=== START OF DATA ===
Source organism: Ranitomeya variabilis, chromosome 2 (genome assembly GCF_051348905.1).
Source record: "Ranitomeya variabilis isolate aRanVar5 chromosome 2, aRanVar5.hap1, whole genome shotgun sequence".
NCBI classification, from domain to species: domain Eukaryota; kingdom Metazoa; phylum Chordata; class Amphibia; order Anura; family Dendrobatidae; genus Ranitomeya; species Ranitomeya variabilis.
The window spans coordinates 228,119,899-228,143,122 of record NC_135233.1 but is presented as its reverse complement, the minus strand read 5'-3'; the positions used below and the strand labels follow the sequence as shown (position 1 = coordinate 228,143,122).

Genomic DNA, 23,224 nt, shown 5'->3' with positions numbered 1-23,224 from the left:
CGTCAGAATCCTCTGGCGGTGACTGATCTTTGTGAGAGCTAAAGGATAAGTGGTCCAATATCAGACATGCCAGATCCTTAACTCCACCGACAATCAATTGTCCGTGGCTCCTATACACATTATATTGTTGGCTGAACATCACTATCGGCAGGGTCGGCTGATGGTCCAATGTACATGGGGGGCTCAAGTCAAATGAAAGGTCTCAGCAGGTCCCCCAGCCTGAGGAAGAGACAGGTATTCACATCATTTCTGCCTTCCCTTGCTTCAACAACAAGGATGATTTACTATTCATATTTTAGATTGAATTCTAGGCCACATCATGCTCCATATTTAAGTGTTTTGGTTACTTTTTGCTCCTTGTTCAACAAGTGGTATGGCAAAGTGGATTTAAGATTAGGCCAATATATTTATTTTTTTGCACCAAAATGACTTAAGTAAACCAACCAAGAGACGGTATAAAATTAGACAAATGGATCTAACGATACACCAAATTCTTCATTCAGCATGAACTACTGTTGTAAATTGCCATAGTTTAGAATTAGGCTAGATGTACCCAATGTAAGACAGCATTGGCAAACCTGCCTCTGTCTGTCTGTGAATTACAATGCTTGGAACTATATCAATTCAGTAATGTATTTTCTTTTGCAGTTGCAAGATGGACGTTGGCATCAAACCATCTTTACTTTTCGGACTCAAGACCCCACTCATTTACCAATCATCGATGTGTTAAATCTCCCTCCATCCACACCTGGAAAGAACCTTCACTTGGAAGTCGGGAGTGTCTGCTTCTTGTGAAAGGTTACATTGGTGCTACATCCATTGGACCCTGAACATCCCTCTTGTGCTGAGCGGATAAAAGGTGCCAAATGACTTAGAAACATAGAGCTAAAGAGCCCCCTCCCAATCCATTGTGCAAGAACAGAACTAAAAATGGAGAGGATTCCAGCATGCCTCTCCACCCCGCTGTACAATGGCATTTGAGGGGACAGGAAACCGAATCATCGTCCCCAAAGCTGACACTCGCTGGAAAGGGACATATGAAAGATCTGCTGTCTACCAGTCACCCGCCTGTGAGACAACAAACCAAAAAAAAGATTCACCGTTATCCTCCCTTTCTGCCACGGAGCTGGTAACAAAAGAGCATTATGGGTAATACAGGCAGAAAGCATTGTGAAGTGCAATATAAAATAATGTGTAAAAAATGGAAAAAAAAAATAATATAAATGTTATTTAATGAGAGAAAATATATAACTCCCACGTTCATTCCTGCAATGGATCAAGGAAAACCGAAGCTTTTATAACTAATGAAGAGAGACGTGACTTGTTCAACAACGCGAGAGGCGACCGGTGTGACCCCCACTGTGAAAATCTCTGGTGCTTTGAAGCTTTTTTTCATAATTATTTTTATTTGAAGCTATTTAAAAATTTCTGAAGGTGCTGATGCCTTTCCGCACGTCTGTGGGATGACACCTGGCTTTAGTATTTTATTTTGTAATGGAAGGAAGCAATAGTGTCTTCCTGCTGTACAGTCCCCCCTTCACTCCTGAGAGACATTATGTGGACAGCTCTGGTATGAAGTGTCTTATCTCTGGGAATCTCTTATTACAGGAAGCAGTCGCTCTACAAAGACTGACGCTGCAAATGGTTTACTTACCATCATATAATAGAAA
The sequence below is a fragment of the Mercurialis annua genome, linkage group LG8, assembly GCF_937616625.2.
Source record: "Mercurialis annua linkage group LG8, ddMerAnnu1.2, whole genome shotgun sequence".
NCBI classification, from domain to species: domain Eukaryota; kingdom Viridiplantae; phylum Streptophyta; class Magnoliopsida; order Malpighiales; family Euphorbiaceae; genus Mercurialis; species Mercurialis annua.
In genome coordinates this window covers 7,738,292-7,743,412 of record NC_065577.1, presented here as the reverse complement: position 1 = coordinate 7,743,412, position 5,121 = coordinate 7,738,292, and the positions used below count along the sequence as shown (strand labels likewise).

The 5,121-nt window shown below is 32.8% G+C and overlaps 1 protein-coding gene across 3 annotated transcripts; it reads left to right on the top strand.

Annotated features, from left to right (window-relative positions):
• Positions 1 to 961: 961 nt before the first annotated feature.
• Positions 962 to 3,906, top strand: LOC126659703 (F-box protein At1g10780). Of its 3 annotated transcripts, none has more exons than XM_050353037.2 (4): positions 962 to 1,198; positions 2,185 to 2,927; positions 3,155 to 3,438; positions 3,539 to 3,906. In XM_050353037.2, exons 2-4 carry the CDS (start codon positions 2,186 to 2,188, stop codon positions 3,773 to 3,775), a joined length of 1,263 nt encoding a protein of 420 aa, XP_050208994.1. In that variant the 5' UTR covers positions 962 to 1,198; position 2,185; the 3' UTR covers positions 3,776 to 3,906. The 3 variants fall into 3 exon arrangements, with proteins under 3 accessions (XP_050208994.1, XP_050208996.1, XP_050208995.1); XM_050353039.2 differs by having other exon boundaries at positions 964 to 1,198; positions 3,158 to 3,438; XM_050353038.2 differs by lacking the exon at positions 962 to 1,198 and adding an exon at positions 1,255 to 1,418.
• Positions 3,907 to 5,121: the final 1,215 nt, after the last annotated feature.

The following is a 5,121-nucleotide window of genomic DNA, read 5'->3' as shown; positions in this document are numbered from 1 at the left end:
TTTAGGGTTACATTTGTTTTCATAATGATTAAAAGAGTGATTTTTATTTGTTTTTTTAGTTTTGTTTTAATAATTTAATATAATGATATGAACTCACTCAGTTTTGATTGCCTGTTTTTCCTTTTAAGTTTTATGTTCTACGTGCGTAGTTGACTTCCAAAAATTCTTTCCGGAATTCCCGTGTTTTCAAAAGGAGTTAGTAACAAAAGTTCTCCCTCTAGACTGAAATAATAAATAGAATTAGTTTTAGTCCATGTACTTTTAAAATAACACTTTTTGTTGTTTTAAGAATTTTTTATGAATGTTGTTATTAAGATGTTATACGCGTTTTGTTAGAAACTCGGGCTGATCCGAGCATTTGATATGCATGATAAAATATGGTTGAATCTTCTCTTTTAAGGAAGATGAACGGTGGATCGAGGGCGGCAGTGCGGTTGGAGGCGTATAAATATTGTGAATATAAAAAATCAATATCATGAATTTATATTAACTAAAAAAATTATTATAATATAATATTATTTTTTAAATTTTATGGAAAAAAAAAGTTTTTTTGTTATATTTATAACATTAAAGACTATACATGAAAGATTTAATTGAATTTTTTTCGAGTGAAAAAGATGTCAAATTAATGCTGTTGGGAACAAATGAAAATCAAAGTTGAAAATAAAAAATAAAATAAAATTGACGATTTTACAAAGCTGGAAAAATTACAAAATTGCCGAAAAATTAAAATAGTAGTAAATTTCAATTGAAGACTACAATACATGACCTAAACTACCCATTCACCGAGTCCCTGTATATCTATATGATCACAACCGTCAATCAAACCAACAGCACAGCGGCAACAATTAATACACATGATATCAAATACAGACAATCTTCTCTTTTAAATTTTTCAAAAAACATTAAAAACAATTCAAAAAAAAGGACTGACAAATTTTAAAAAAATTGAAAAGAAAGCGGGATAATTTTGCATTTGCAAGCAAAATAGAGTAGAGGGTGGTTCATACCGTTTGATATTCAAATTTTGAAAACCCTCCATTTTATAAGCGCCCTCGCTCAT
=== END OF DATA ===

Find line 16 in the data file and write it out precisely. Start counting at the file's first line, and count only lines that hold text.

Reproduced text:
The following is a 5,121-nucleotide window of genomic DNA, read 5'->3' as shown; positions in this document are numbered from 1 at the left end: